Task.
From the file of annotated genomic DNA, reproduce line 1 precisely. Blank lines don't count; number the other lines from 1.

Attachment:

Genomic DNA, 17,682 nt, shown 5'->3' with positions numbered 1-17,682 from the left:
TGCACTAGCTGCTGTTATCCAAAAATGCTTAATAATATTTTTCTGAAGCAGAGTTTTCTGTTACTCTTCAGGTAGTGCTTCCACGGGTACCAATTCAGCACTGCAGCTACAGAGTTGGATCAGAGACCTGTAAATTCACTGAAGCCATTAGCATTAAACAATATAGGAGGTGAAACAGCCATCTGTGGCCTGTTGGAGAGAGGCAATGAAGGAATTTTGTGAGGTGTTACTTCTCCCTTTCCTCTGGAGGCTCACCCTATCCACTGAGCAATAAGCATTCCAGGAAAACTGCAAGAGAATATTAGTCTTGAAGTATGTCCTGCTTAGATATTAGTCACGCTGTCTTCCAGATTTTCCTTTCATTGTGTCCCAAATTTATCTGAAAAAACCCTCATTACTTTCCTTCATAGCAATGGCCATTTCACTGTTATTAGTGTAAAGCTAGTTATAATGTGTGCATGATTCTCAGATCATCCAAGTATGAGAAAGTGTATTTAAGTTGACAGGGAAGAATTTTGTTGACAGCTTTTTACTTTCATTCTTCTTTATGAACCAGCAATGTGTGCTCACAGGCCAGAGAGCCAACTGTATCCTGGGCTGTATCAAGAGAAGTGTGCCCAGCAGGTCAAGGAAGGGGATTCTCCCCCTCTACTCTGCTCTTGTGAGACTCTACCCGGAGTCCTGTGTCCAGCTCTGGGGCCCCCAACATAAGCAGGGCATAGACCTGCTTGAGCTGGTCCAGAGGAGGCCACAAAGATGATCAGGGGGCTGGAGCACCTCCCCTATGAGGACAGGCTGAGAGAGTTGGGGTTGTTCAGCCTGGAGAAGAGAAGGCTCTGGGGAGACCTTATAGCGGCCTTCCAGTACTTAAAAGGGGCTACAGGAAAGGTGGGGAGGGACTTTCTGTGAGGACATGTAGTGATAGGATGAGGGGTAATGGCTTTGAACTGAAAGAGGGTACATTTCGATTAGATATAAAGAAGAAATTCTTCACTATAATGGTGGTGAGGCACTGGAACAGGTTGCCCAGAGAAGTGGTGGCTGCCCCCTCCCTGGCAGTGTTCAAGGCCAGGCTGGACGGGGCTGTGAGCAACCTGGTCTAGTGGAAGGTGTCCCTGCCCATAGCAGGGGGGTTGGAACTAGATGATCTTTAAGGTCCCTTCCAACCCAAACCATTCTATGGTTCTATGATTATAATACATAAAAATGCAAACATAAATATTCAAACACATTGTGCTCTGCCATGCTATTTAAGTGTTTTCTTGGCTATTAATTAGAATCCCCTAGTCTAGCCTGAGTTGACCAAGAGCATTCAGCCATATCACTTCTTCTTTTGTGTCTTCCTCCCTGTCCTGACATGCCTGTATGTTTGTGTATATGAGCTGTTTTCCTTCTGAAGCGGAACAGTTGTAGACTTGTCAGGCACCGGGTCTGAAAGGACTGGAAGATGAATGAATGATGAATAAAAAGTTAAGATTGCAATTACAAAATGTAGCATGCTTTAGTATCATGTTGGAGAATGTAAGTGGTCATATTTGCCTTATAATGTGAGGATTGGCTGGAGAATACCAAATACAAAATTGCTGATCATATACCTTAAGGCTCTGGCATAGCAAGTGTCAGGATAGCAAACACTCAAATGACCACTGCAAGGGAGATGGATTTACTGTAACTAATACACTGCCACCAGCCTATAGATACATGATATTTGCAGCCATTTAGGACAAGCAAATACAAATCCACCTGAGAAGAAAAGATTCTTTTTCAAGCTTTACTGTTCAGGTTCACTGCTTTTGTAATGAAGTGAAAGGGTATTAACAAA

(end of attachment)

Genomic DNA, 17,682 nt, shown 5'->3' with positions numbered 1-17,682 from the left: